Humor doesn't travel very well, it is often said, and you would certainly think so when looking at the Japanese film scene. While Kurosawa and Ozu have become worldwide household words and many samurai and yakuza genre films have been brought out with English subtitles, comedies seem to have a hard time breaking through the cultural barrrier. The only exceptions are the long series It's Hard Being a Man with Atsumi Kiyoshi as Tora-san (1969-1995), or a few films by Itami Juzo. But there seem to be no comedies from the 1960s that have been graced with subtitles and favored with a release outside of Japan. That is all the more regrettable because such films can tell you a lot about daily life in Japan, both at home and in the office. The Toho company was very actice in the humorous film genre, with as iconic actors Ueki Hitoshi and Morishige Hisaya. Here, we will look at the films made by Ueki Hitoshi.
Ueki Hitoshi (1926-2007) was a comedian, actor and singer representative of the Japanese post-war miracle. Born in a family of priests in Mie Prefecture, immediately after the war he started his career as a singer and guitarist in Tokyo. He first became famous as a member of the Crazy Cats, a comic jazz band, with Hana Hajime and Tani Kei. Their act was full of crazy gags a la Marx Brothers. Ueki and The Crazy Cats became a big hit on TV as well. One of Ueki's most famous songs was Suudara bushi, from 1962, with the nonsense text "I know it, but I can't stop."
Ueki made his film debut in Masamura Yasuzo’s remake of The Woman Who Touched the Legs (1960), but his breakthrough came with his own feature, the classic comedy The Age of Irresponsibility in Japan (Nippon Musekinin Jidai, 1962). We of course also find his fellow-cats, Hana Hajime and Tani Kei, here (as well as in most other Ueki Hitoshi films). This film, in which Ueki played a wayward salaryman, exactly suited the spirit of the times. Thanks to the hard work of its people, Japan was back to prosperity. The 1960s were the time of consumerism, of TVs, cars and "my homes." It was just before the Tokyo Olympics and the nation felt confident about the future. It was even possible to work a bit less hard and enjoy life.
That is exactly what Ueki's salaryman-type does. He is "genki," optimistic and energetic. While his colleagues sit yawning at their desks, he storms into the office, cries "Work, work," and starts working the phones to make a sales appointment with a big voice and smile - his toothy grin became his trademark. He is the archetype of the ideal salaryman. But he also has an "irresponsible" side: he doesn't care for small rules and procedures, sets his own time, jumps the hierarchy and uses very unusual methods to be successful. He brazenly says what he thinks. Any real-life salaryman who would have tried to act like Ueki, would have been out on the streets in seconds. But it sure gave satisfaction to see one guy on film break all the office rules! It gave the real salarymen of Japan the motivation to continue their grinding work.
The Age of Irresponsibility in Japan was so popular that more films were made with Ueki at high speed. There was another "irresponsibility" film, Nippon Musekinin Yaro, the Irresponsible Guy of Japan (also 1962). Another group Ueki films was created round the title "Nippon Ichi no XX Otoko," "the Best XX Man of Japan," starting with Nippon Ichi no Iro Otoko, The Most Sexy Man of Japan, and followed by Nippon Ichi no Gomasuri Otoko, The Greatest Flatterer of Japan (1965) and Nippon Ichi no Gorigan Otoko, The Greatest Pusher of Japan (1966). In total ten of these films were made, until 1971. In all these films Ueki plays basically the same type of salaryman, and that was also true for a third series of films with the word "Crazy" in it. While all above-mentioned Ueki films contained musical numbers (Ueki suddenly singing and dancing in the streets, a la Bollywood), in the "Crazy Series" the Crazy Cats band comes on stage and the music is more elaborate. A good example is Honkon Kureeji Sakusen, Hong Kong Crazy Strategy (here, 14 films were made until 1971).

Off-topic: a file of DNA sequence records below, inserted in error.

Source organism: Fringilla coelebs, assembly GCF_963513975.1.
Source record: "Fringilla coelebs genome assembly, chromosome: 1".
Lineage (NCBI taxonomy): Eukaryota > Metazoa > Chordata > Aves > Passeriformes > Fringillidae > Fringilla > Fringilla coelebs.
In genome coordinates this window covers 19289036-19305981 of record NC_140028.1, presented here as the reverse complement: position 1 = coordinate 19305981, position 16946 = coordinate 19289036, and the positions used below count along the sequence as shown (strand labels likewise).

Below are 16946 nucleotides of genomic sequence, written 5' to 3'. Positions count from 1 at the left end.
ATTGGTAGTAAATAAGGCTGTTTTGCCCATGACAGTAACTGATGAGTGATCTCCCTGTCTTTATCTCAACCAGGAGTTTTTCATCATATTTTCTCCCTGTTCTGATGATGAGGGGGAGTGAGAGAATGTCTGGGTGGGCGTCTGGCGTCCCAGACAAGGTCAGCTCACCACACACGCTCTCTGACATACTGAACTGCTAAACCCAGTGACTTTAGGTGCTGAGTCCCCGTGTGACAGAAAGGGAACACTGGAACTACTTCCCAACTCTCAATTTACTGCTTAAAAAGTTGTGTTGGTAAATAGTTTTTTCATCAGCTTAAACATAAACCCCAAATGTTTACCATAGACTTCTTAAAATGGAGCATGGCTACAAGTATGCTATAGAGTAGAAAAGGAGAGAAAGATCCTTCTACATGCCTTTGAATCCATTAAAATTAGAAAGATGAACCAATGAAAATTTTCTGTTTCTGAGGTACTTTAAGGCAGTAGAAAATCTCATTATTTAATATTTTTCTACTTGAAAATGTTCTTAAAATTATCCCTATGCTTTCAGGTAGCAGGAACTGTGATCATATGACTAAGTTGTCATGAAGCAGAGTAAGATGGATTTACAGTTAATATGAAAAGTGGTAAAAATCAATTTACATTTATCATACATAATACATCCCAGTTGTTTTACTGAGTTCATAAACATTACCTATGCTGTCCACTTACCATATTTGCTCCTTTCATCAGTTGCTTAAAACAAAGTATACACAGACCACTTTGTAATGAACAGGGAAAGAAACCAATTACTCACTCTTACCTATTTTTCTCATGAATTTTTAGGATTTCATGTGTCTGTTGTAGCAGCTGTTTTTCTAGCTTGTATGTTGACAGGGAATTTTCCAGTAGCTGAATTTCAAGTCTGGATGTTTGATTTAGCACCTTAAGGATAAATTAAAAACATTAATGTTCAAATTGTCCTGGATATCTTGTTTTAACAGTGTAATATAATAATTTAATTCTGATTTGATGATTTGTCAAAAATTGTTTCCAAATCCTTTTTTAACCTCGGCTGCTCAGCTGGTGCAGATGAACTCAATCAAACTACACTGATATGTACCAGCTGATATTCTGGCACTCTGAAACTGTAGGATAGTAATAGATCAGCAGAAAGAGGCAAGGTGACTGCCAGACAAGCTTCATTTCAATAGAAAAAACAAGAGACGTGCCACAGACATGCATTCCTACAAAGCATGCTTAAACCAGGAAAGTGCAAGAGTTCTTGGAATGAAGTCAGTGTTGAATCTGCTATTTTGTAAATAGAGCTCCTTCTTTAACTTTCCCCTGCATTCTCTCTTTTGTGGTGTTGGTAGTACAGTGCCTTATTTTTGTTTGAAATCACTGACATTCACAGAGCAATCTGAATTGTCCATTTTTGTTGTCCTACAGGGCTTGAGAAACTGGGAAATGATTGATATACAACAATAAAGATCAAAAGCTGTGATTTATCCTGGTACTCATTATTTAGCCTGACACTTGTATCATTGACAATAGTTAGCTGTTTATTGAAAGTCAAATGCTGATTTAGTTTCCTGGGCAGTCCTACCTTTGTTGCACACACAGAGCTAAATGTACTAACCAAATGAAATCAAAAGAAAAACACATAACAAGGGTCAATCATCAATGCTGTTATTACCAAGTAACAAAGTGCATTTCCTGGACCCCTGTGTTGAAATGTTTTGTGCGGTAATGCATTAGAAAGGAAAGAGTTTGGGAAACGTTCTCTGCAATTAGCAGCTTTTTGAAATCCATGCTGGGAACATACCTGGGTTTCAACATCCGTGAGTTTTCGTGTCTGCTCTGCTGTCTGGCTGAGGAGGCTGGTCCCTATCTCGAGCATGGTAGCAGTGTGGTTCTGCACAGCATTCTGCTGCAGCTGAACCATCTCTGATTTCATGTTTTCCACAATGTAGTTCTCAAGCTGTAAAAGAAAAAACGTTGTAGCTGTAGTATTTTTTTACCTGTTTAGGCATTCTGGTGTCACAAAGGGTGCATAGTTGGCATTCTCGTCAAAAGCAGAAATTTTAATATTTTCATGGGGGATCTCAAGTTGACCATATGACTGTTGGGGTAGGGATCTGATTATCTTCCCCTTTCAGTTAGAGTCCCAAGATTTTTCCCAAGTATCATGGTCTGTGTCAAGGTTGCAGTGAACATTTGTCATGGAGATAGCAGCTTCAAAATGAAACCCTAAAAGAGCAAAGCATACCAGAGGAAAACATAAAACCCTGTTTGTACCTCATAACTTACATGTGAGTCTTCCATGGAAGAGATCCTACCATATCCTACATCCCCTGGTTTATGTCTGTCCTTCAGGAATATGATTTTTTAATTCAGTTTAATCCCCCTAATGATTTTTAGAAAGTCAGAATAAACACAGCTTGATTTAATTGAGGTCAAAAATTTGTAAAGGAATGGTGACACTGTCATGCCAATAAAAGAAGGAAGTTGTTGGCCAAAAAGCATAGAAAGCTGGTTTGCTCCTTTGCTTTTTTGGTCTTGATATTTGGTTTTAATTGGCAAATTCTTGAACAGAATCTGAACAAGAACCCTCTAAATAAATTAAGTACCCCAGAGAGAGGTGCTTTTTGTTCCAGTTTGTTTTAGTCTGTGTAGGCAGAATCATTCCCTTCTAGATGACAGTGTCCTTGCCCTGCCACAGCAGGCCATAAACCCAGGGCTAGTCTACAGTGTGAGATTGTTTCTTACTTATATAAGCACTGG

Finally, there is a fourth series, in which the salaryman character of Ueki is transported to the past and runs around as a crazy salaryman-samurai. A good example is Horafuki Taikoki, The Bluffing Hideyoshi. In total, four films were made. Besides these series, in the same period, Ueki also appeared in a number of other comedies. So the 60s can rightfully be called the crazy, irresponsible Ueki Hitoshi age!
Director of many of these films was Toho comic genre director Furusawa Kengo (and to a lesser degree Furosawa's colleague Tsuboshima Takashi). A popular female counterpart (or “madonna” as the Japanese say) was Hama Mie, know in the West because of her role in James Bond's You Only Live Twice (1967).
In the 1970s, the tide turned and Ueki Hitoshi lost his comic appeal. He had some quiet years as far as cinema was concerned, but in the 1980s again appeared in many films, often in very different roles from the comedies of the 60s. He played for example a very serious supporting role as General Fujimaki in Akira Kurosawa’s Ran (1985). In the 90s his popularity was back, now mixed with nostalgia as his films started to appear on DVD. Like the ideal grandpa, still always smiling, Ueki was a frequent guest in TV shows and also was asked for almost countless TV commercials. He also continued making films, almost until his death in 2007 - the last film in which he appeared was Maiko Haaan, in which he played an elderly company owner from the Nishijin weaving district.
Ueki Hitoshi's comedies are symbolic of Japan’s postwar white collar age and form great time capsules of Japanese homes and offices in the 1960s. They are the ideal films about salaryman life. Why are they not better known outside Japan?